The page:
The Polarization Card
In his 1969 book, political analyst Kevin Phillips envisioned Richard Nixon's Southern strategy becoming an "Emerging Republican Majority.'' A New York Times review said, "Full racial polarization is an essential ingredient of Phillips' political pragmatism. He wants to seek a black Democratic party, particularly in the South, because this will drive into the Republican party precisely the kind of anti-Negro whites who will help constitute the emerging majority.''
While a distressing amount of what Phillips foretold came to pass for many years, the poison of polarization finally faded enough to see the election of Barack Obama. Today the Republicans are the shrinking minority, who, with no strategy to improve the country, have only the polarization card to play.
The most noteworthy evidence of late is, of course, the "You lie!'' from South Carolina's Joe Wilson as Obama delivered his national address to Congress on health care. It was a double-barreled blast. One was a shout out for white Americans who somewhere in their psyche cannot respect a black president. The other, since it came as Obama said undocumented people would not be covered under his health care proposals, was a political bullet aimed at immigrants south of our borders, who mostly happen to be brown.
Having no strategy always compounds the mistakes. Minutes after Wilson forever became part of joint session lore and Obama closed with Senator Ted Kennedy's appeal to the better part of our historical character, the Republicans trotted out Representative Charles Boustany of Louisiana to deliver their party response. They did so thinking that Boustany, a heart surgeon, would lend the gravitas against "government-run'' health insurance to make Obama's proposals seem all the more grave.
Senate minority leader Mitch McConnell of Kentucky called Boustany the "perfect guy to give our response.'' You do not have to wonder why, when Louisiana was one of the most polarized states in the presidential election. Eighty-four percent of white voters voted for Republican John McCain, despite the disastrous economy and two wars handed them by McCain's standard-bearer, President Bush. Boustany has also been one of those "birthers,'' floating with his scalpel in right-wing wacko space, harping that Obama is not an American citizen. Boustany has said, "I think there are questions. We'll have to see.''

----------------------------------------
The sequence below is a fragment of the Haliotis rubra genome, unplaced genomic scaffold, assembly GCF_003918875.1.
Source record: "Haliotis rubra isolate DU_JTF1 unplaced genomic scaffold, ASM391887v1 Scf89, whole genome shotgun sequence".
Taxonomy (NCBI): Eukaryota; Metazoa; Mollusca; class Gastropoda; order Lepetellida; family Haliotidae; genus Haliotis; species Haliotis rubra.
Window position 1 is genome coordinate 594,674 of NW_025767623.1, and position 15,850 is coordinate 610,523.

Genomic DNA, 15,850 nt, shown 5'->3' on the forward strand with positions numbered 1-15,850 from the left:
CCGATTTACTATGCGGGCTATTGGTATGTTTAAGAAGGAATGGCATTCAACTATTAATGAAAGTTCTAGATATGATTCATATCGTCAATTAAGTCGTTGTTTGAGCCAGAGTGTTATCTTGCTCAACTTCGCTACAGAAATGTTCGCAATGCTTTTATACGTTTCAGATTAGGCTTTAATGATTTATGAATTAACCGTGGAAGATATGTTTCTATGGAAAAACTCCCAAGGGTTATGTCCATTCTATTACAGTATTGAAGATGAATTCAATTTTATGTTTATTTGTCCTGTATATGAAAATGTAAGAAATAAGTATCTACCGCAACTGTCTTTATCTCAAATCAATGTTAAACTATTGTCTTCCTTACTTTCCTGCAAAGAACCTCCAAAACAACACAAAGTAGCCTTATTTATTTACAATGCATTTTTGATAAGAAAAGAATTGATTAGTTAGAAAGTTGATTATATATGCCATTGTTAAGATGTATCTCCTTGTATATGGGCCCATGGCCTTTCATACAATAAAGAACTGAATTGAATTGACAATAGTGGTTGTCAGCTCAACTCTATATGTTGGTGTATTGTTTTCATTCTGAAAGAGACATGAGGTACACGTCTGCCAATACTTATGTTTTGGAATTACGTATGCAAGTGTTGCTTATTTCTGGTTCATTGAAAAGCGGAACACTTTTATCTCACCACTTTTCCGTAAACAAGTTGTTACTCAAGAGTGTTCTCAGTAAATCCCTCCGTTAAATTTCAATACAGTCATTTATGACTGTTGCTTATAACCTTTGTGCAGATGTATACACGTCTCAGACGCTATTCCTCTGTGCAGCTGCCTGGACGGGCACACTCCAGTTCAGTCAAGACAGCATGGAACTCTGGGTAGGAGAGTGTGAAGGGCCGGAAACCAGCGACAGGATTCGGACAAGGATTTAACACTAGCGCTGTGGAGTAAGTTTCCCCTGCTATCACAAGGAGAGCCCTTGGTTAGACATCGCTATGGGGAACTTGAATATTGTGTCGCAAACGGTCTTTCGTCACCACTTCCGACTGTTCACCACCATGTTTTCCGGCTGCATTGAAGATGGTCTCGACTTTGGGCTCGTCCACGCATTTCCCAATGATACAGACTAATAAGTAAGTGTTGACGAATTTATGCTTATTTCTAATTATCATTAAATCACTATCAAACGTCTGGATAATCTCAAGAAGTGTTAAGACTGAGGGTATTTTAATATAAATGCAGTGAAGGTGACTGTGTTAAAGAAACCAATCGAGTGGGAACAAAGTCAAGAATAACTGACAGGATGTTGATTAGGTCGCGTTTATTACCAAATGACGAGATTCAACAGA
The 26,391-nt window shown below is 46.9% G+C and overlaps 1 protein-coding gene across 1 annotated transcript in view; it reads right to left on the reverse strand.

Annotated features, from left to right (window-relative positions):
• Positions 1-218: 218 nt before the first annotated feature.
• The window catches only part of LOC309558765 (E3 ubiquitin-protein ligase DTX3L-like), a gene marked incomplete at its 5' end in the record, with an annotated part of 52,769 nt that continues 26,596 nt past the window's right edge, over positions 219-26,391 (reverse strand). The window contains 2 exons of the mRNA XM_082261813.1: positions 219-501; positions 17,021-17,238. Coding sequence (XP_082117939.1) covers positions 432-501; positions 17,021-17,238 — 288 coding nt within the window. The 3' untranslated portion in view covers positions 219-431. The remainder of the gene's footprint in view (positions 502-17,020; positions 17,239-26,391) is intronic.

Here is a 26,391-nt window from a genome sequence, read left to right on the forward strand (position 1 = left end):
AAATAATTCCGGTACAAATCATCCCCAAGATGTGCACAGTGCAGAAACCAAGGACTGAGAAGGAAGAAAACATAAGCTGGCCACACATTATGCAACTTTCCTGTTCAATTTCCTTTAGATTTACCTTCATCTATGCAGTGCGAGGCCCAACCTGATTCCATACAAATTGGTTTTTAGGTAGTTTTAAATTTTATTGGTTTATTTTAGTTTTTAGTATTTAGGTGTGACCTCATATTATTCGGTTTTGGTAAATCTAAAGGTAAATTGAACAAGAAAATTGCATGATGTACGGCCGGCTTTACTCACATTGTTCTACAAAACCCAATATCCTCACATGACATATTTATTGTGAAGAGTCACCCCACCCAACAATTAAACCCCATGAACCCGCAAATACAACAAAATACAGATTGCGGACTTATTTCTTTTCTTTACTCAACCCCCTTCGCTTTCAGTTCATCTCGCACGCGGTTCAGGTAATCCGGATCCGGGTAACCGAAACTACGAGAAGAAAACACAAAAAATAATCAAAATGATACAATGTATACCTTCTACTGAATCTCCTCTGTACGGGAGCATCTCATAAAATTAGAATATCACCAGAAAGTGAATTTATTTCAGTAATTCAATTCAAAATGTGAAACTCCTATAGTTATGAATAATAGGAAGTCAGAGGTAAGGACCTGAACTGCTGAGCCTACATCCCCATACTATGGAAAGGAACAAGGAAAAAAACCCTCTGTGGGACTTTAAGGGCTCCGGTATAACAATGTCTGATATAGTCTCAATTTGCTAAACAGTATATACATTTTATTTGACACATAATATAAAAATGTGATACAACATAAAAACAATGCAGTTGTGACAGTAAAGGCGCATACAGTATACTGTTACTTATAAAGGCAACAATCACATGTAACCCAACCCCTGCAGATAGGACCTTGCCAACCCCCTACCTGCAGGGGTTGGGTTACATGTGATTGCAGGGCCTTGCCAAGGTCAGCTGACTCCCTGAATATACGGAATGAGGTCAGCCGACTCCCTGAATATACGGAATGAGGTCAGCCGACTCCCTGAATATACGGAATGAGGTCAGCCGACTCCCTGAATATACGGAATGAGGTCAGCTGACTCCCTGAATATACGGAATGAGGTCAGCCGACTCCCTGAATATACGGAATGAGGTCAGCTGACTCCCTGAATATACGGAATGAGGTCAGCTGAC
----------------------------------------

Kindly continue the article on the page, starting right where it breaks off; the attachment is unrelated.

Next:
Even without race as an issue, Boustany was as imperfect a choice the Republicans could have made to demonstrate they know how to fix health care. The United Health Foundation, the American Public Health Association, and the Partnership for Prevention ranked Louisiana dead last in 2008 among the 50 states for the overall health of its people, hugely because of its high percentages of people without health insurance, preventable hospitalization, infant mortality, cancer deaths, cardiovascular deaths, and overall premature deaths. The Trust for America's Health had similar findings in its 2008 rankings. The infant mortality rate in Louisiana, according to the United Health Foundation report, is more than triple that of Slovenia and the Czech Republic.
A week before that, Florida Republican Party chairman Jim Greer threw out the red meat of Red Scares to the talk shows by saying that Obama's planned back-to-school address would spread "socialist ideology'' to schoolchildren. This is the same state where Republican vice presidential candidate Sarah Palin worked up the crowd into such a lather about Obama that a supporter shouted "Kill him.'' Palin said about Obama, "I am just so fearful that this is not a man who sees America the way that you and I see America.''
The danger in this is obvious. It is one thing to disagree with the president. It is another to disrespect the office and delegitimize his citizenship. America still has too many gun-toting crazies for the Republicans to yell "You lie!'' in a crowded theater. Despite all of the actual falsehoods that got us into Iraq and cost us thousands of lives of American soldiers, President Bush did not endure in his entire eight years what Obama is undergoing in his first eight months. Too many Republicans are still trying to drive anti-Negro whites into the fold. The question is whether America can fold this chapter of politics for good.
© 2009 The Boston Globe